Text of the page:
wouldn't be surprised to see a plan c or d before a final resolution is hammered out. darren gersh, "n.b.r.," washington. >> susie: the threat of the fiscal cliff was a big topic at an investor conference in new york today hosted by johnson controls. this wisconsin-based industrial conglomerate is a leading provider of products to make buildings energy efficient, and it's also the world's largest maker of car batteries and automotive seats. c.e.o. stephen roell told me he's worried that uncertainty about the fiscal cliff could hurt consumer confidence, and his business. >> we don't do that. as the consumer, i products to costumers like the big three, that in turn sell to the auto industry. my biggest concern is how it will affect the psychology of the consumer. i've been surprised, susie, that people continue to buy automobiles. but my fear is that could change dramatically. >> susie: steve, to what extent are the ups and downs impacting your business day to day. >> i think people are holding back on making captain investments. i see that particularly in the building side. from my standpo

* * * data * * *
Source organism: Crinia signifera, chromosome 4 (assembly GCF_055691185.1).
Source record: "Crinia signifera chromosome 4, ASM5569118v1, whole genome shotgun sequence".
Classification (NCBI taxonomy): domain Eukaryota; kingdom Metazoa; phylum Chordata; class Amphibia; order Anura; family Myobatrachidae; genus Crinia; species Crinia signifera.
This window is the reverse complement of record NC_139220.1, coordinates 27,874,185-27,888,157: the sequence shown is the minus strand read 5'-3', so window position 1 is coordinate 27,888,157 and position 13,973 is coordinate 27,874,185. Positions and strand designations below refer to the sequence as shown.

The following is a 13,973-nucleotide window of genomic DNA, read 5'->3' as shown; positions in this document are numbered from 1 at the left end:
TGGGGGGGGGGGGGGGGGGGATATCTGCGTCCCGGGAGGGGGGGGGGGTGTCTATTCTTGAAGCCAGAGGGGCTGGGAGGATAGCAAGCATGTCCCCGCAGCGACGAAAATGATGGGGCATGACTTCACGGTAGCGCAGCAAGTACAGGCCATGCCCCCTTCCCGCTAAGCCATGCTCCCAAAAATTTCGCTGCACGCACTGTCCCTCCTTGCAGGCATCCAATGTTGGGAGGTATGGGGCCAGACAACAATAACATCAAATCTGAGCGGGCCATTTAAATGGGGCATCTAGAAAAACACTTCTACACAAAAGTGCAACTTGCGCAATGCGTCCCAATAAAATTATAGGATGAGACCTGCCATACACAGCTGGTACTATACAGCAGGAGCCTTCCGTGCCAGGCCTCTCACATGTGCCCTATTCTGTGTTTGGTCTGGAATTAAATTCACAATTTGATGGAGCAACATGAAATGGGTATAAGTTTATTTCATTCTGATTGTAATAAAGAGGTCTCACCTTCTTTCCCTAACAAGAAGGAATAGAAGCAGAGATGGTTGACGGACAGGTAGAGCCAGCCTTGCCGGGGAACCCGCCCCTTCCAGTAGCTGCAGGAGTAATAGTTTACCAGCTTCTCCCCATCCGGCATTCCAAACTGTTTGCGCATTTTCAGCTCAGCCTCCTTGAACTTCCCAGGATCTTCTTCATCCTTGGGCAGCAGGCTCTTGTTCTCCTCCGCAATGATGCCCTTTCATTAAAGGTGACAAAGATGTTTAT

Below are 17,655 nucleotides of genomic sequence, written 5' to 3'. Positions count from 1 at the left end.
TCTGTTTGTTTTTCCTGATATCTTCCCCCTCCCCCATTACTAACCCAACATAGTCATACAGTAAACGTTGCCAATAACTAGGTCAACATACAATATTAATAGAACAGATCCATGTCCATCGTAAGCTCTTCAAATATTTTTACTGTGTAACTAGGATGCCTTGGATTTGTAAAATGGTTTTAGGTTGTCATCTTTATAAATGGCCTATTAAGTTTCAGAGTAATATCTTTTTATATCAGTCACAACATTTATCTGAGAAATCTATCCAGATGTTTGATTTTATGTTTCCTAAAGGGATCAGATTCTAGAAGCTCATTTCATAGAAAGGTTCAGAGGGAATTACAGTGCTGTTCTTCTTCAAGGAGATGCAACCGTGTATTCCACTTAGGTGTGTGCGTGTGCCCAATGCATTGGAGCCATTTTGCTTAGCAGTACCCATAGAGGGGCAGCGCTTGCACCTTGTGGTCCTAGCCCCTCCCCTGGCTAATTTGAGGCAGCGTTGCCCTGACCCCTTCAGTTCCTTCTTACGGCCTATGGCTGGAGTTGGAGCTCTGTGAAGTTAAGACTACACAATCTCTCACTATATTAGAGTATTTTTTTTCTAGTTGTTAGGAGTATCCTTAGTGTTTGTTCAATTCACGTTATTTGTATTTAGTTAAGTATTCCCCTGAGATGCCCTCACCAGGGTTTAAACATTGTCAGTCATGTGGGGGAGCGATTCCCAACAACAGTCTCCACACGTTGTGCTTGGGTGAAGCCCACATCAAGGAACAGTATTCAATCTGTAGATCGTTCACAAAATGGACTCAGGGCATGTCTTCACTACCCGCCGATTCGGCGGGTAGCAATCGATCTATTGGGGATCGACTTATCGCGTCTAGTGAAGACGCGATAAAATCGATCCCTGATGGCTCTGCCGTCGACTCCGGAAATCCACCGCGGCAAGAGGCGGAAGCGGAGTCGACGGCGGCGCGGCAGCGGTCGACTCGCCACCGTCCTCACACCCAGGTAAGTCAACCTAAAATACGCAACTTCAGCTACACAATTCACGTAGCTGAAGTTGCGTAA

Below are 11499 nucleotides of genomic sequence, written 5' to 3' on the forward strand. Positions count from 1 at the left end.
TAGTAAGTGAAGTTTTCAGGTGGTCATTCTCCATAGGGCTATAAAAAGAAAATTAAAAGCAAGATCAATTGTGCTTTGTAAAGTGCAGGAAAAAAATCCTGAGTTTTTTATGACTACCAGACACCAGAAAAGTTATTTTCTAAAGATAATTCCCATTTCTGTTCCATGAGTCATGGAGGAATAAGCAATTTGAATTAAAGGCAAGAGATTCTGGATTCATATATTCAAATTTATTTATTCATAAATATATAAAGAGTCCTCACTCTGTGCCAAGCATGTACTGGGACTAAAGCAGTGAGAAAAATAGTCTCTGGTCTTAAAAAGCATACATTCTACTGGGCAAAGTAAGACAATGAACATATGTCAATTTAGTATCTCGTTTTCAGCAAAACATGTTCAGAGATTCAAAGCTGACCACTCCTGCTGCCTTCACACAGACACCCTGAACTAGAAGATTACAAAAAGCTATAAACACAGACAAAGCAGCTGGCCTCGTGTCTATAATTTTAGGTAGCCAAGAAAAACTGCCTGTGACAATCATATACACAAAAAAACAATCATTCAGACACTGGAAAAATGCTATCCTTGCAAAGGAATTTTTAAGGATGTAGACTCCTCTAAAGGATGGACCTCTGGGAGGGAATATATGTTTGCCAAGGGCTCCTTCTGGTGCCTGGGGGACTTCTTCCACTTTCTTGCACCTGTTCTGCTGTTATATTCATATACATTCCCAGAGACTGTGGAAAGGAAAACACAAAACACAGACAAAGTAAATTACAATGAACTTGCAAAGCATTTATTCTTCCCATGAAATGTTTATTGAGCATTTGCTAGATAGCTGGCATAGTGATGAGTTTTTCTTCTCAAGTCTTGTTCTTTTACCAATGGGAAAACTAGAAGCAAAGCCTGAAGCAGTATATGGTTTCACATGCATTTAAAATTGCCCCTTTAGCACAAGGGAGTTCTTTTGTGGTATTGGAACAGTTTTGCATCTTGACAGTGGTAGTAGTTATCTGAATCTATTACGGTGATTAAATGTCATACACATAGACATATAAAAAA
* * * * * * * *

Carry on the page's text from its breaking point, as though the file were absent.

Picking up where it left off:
captioning sponsored by wpbt >> this is n.b.r. >> susie: good evening, everyone. i'm susie gharib. tom will be along a little later in the program. last-minute christmas sppers filled the stores today, but will it be enough to push retailers into the green this holiday season? the clock is ticking to the fiscal cliff deadline, but with those talks on hold, so is the santa claus rally on wall street. and they're a rare breed in corporate america. we look at why so few c.e.o.'s are women. that and more, tonight on nbr. >> susie: not a very merry day of trading on wall street today. it was a holiday shortened session, and the investors and traders working on this half- day were playing it safe, especially with the fiscal cliff talks on holiday break as well. when the closing bell rang at 1:00 eastern time, the dow was down 51 points, the nasdaq lost eight, and the s&p was off 3 points. so while wall street worked half a day, washington was on vacation. lawmakers are increasingly pessimistic about a big agreement-- or any agreement-- being reached before the year ends. darren gersh ha